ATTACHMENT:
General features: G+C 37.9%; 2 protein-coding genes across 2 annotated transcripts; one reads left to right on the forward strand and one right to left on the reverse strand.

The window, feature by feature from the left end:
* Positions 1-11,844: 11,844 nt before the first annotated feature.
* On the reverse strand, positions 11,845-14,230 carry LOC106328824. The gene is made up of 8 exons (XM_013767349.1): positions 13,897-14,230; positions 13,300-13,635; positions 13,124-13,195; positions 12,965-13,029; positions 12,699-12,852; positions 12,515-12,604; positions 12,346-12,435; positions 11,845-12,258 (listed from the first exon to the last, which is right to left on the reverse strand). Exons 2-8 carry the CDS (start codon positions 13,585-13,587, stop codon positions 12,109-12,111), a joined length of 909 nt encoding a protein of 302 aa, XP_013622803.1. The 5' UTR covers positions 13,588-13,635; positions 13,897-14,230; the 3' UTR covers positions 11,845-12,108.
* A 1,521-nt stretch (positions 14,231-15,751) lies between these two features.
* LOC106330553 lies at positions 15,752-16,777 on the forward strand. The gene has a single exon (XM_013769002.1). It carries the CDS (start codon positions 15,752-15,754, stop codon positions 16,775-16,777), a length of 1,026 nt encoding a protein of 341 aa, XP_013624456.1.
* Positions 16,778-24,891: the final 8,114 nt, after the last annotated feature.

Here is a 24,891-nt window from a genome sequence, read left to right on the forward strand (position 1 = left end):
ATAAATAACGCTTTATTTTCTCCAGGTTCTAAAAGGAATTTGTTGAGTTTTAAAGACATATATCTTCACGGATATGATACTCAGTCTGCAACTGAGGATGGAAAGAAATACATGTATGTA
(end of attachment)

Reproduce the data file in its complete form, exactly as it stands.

General features: G+C 37.9%; 2 protein-coding genes across 2 annotated transcripts; one reads left to right on the forward strand and one right to left on the reverse strand.

The window, feature by feature from the left end:
* Positions 1-11,844: 11,844 nt before the first annotated feature.
* On the reverse strand, positions 11,845-14,230 carry LOC106328824. The gene is made up of 8 exons (XM_013767349.1): positions 13,897-14,230; positions 13,300-13,635; positions 13,124-13,195; positions 12,965-13,029; positions 12,699-12,852; positions 12,515-12,604; positions 12,346-12,435; positions 11,845-12,258 (listed from the first exon to the last, which is right to left on the reverse strand). Exons 2-8 carry the CDS (start codon positions 13,585-13,587, stop codon positions 12,109-12,111), a joined length of 909 nt encoding a protein of 302 aa, XP_013622803.1. The 5' UTR covers positions 13,588-13,635; positions 13,897-14,230; the 3' UTR covers positions 11,845-12,108.
* A 1,521-nt stretch (positions 14,231-15,751) lies between these two features.
* LOC106330553 lies at positions 15,752-16,777 on the forward strand. The gene has a single exon (XM_013769002.1). It carries the CDS (start codon positions 15,752-15,754, stop codon positions 16,775-16,777), a length of 1,026 nt encoding a protein of 341 aa, XP_013624456.1.
* Positions 16,778-24,891: the final 8,114 nt, after the last annotated feature.

Here is a 24,891-nt window from a genome sequence, read left to right on the forward strand (position 1 = left end):
ATAAATAACGCTTTATTTTCTCCAGGTTCTAAAAGGAATTTGTTGAGTTTTAAAGACATATATCTTCACGGATATGATACTCAGTCTGCAACTGAGGATGGAAAGAAATACATGTATGTA